FICO vs Credit Score: What's the Difference?

If you're applying for a loan at CCCU or preparing to restructure your debt, you'll want to understand FICO vs. credit score. You may wonder if the terms are interchangeable, or if there's a difference between the two. Here's what you need to know about the various types of credit scores and how they impact your ability to procure a loan or credit card.

A FICO Credit Score is a Type of Credit Score

There are multiple credit scores created by different credit bureaus. Equifax, Transunion, and Experian are the three national credit bureaus.

When you obtain your credit score directly from one of the national credit bureaus, this score is based on the info in that specific credit report but isn't necessarily your FICO score. For example, Equifax generates something known as the PLUS credit score.

The FICO score is a credit score produced using the criteria issued by Fair Isaac Corporation (FICO). To receive this specific credit score, you'll need to make sure you request your FICO score. The following components influence your credit FICO score:

  • Loan and credit card payment history (35 percent of your FICO score)
  • The amounts you owe (30 percent of your FICO score)
  • Your credit history length (15 percent of your FICO score)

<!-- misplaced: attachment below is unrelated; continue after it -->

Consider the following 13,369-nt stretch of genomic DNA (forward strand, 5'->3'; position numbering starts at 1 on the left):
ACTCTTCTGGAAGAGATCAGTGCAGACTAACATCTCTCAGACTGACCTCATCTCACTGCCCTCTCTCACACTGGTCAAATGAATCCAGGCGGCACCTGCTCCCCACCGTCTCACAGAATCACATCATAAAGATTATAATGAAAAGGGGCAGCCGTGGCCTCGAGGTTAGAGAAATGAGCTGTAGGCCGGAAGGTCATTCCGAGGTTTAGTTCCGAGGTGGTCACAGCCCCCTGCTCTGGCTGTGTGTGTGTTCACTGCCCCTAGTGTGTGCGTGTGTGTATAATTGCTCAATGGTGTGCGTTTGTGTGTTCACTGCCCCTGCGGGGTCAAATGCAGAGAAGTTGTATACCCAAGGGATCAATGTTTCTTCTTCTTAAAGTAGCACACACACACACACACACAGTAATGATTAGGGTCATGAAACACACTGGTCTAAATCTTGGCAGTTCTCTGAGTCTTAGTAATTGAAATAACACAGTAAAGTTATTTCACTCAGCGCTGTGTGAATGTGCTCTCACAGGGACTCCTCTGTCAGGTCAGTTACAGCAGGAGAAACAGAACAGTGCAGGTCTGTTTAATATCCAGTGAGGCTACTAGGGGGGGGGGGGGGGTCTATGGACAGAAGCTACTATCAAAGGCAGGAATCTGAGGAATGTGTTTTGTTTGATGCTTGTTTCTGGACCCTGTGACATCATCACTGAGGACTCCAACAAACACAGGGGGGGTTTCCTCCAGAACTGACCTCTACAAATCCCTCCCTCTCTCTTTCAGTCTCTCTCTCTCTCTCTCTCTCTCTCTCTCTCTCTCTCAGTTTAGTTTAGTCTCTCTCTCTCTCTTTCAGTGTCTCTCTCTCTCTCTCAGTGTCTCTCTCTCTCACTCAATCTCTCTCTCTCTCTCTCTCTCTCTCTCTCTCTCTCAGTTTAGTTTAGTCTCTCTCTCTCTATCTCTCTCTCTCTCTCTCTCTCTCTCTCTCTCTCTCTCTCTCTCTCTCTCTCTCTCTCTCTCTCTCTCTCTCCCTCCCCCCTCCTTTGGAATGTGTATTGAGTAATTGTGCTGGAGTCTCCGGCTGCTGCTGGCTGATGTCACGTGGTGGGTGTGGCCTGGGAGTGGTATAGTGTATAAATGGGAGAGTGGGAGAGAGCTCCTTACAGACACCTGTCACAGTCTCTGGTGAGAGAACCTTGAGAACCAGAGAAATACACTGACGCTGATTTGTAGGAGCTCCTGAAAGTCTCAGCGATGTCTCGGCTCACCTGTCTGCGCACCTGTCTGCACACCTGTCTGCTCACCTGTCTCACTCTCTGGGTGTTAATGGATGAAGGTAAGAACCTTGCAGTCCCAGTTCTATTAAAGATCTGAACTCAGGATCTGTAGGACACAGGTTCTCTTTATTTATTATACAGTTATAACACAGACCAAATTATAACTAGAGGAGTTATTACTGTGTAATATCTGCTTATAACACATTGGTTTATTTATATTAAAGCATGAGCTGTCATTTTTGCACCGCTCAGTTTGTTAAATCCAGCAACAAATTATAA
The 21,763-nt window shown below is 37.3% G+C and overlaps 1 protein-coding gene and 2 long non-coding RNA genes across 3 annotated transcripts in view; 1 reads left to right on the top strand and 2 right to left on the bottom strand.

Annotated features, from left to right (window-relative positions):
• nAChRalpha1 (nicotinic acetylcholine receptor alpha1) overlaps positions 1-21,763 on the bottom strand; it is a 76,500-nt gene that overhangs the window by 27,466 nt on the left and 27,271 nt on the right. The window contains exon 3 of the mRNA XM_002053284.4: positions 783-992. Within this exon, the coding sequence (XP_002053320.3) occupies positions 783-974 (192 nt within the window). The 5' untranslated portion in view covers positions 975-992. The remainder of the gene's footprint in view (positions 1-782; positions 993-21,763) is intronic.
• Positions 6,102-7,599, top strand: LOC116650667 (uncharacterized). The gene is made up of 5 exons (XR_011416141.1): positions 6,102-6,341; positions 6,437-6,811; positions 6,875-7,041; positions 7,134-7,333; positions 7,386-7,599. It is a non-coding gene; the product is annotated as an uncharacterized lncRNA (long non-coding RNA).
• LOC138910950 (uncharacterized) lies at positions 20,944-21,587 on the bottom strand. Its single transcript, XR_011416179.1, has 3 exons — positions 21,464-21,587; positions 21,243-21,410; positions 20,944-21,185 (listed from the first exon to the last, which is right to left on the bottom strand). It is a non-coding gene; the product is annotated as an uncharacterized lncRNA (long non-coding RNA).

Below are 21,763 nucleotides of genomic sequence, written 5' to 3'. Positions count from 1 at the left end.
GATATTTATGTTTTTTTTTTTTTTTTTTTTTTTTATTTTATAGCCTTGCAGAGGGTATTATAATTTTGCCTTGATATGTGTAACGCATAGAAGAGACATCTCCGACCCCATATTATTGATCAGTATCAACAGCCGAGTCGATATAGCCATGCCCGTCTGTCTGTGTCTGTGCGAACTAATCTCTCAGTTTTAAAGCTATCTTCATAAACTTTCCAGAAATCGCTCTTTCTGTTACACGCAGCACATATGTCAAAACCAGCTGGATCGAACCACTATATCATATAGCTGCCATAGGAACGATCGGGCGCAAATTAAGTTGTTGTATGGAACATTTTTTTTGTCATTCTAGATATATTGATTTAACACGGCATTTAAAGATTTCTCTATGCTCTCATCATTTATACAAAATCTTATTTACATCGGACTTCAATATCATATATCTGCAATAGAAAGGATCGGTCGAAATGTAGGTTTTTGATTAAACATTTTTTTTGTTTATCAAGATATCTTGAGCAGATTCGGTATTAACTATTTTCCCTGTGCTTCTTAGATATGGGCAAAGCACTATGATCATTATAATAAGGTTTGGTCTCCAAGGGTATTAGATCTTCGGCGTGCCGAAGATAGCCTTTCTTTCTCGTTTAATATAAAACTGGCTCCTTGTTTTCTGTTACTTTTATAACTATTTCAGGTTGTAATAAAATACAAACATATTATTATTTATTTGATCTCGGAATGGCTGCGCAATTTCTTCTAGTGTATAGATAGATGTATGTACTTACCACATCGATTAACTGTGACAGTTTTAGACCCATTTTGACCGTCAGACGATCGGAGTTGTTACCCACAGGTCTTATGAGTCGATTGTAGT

• New credit accounts (10 percent of your FICO score)
  • The type of accounts on your credit report (10 percent of your FICO score)

Other Common Credit Scores

Another credit score that you may encounter is known as the VantageScore; it was produced as a joint effort by the three national credit bureaus. The VantageScore uses slightly different criteria to produce your credit score, and it's useful when generating a score for individuals with a limited credit history.

Which Credit Score Does a Lender Use?

The majority of lenders use your FICO score when deciding whether to approve a credit application. Or, the lender may combine credit scores from all three credit bureaus to calculate your score.
Before you apply for a loan at Clark County Credit Union, obtain a copy of your credit report from one of the national credit bureaus (you're allowed one free report each year from all three bureaus). Confirm that the report contains correct info and that the accounts on your report belong to you.

When it's time to apply, ask the lender how they determine your credit score. This will help you understand how your loan eligibility is determined.

Ready to explore your loan options? Contact CCCU to get started!